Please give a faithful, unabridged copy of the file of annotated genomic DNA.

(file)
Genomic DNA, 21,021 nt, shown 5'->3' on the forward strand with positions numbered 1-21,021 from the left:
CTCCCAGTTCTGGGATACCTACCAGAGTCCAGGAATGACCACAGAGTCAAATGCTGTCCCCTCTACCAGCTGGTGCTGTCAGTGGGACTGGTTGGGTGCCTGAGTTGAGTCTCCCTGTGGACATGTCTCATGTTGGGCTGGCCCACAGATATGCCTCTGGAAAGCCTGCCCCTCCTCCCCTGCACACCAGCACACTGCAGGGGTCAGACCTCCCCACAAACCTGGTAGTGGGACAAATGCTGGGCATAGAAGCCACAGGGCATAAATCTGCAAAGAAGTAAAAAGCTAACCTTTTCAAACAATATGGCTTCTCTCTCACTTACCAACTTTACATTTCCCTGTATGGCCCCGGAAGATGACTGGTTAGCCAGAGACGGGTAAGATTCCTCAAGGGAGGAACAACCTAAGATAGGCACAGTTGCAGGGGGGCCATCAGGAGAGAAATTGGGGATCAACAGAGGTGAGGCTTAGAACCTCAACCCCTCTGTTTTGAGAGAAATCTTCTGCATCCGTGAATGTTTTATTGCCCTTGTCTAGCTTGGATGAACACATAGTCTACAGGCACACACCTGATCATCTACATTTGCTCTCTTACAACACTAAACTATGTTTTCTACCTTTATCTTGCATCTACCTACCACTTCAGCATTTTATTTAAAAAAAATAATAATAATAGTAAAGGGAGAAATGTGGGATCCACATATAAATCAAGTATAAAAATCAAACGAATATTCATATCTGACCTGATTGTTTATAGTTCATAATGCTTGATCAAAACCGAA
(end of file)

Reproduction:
Genomic DNA, 21,021 nt, shown 5'->3' on the forward strand with positions numbered 1-21,021 from the left:
CTCCCAGTTCTGGGATACCTACCAGAGTCCAGGAATGACCACAGAGTCAAATGCTGTCCCCTCTACCAGCTGGTGCTGTCAGTGGGACTGGTTGGGTGCCTGAGTTGAGTCTCCCTGTGGACATGTCTCATGTTGGGCTGGCCCACAGATATGCCTCTGGAAAGCCTGCCCCTCCTCCCCTGCACACCAGCACACTGCAGGGGTCAGACCTCCCCACAAACCTGGTAGTGGGACAAATGCTGGGCATAGAAGCCACAGGGCATAAATCTGCAAAGAAGTAAAAAGCTAACCTTTTCAAACAATATGGCTTCTCTCTCACTTACCAACTTTACATTTCCCTGTATGGCCCCGGAAGATGACTGGTTAGCCAGAGACGGGTAAGATTCCTCAAGGGAGGAACAACCTAAGATAGGCACAGTTGCAGGGGGGCCATCAGGAGAGAAATTGGGGATCAACAGAGGTGAGGCTTAGAACCTCAACCCCTCTGTTTTGAGAGAAATCTTCTGCATCCGTGAATGTTTTATTGCCCTTGTCTAGCTTGGATGAACACATAGTCTACAGGCACACACCTGATCATCTACATTTGCTCTCTTACAACACTAAACTATGTTTTCTACCTTTATCTTGCATCTACCTACCACTTCAGCATTTTATTTAAAAAAAATAATAATAATAGTAAAGGGAGAAATGTGGGATCCACATATAAATCAAGTATAAAAATCAAACGAATATTCATATCTGACCTGATTGTTTATAGTTCATAATGCTTGATCAAAACCGAA